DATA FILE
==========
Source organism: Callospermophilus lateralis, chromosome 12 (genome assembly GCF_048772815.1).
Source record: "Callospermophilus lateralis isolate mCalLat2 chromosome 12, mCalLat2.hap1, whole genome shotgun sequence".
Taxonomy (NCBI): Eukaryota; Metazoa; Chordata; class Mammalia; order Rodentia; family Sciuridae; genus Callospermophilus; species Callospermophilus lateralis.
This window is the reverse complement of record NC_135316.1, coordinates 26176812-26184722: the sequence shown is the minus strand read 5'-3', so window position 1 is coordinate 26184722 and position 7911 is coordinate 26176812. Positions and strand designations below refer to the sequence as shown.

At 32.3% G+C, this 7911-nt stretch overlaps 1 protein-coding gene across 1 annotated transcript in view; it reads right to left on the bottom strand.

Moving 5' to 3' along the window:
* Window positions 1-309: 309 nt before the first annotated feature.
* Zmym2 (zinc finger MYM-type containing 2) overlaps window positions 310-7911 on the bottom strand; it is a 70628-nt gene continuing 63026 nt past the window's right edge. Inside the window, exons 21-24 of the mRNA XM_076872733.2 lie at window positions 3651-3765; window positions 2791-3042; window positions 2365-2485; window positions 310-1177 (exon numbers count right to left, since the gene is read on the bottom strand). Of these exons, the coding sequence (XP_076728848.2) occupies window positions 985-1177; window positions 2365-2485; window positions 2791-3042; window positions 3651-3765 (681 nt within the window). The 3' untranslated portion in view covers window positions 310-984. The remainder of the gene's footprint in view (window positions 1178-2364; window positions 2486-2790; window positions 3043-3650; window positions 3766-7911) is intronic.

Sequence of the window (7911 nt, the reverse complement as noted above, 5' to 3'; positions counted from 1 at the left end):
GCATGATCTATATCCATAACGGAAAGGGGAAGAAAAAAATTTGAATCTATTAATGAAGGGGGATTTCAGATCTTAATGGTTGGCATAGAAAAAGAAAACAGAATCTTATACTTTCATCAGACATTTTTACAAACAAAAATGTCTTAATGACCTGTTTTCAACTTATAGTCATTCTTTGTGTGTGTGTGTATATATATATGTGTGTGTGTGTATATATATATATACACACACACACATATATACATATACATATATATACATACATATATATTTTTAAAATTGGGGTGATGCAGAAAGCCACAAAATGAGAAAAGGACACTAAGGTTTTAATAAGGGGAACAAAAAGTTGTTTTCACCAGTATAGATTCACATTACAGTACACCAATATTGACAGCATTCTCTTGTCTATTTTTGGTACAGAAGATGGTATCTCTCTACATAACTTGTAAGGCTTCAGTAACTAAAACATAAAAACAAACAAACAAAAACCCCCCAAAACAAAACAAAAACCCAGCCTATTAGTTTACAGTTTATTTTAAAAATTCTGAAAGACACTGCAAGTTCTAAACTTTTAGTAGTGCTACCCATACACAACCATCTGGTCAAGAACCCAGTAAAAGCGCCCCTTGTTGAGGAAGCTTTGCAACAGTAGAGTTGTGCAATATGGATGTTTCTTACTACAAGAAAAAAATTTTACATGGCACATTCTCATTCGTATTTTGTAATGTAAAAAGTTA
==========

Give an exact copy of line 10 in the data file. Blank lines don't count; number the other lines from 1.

GCATGATCTATATCCATAACGGAAAGGGGAAGAAAAAAATTTGAATCTATTAATGAAGGGGGATTTCAGATCTTAATGGTTGGCATAGAAAAAGAAAACAGAATCTTATACTTTCATCAGACATTTTTACAAACAAAAATGTCTTAATGACCTGTTTTCAACTTATAGTCATTCTTTGTGTGTGTGTGTATATATATATGTGTGTGTGTGTATATATATATATACACACACACACATATATACATATACATATATATACATACATATATATTTTTAAAATTGGGGTGATGCAGAAAGCCACAAAATGAGAAAAGGACACTAAGGTTTTAATAAGGGGAACAAAAAGTTGTTTTCACCAGTATAGATTCACATTACAGTACACCAATATTGACAGCATTCTCTTGTCTATTTTTGGTACAGAAGATGGTATCTCTCTACATAACTTGTAAGGCTTCAGTAACTAAAACATAAAAACAAACAAACAAAAACCCCCCAAAACAAAACAAAAACCCAGCCTATTAGTTTACAGTTTATTTTAAAAATTCTGAAAGACACTGCAAGTTCTAAACTTTTAGTAGTGCTACCCATACACAACCATCTGGTCAAGAACCCAGTAAAAGCGCCCCTTGTTGAGGAAGCTTTGCAACAGTAGAGTTGTGCAATATGGATGTTTCTTACTACAAGAAAAAAATTTTACATGGCACATTCTCATTCGTATTTTGTAATGTAAAAAGTTA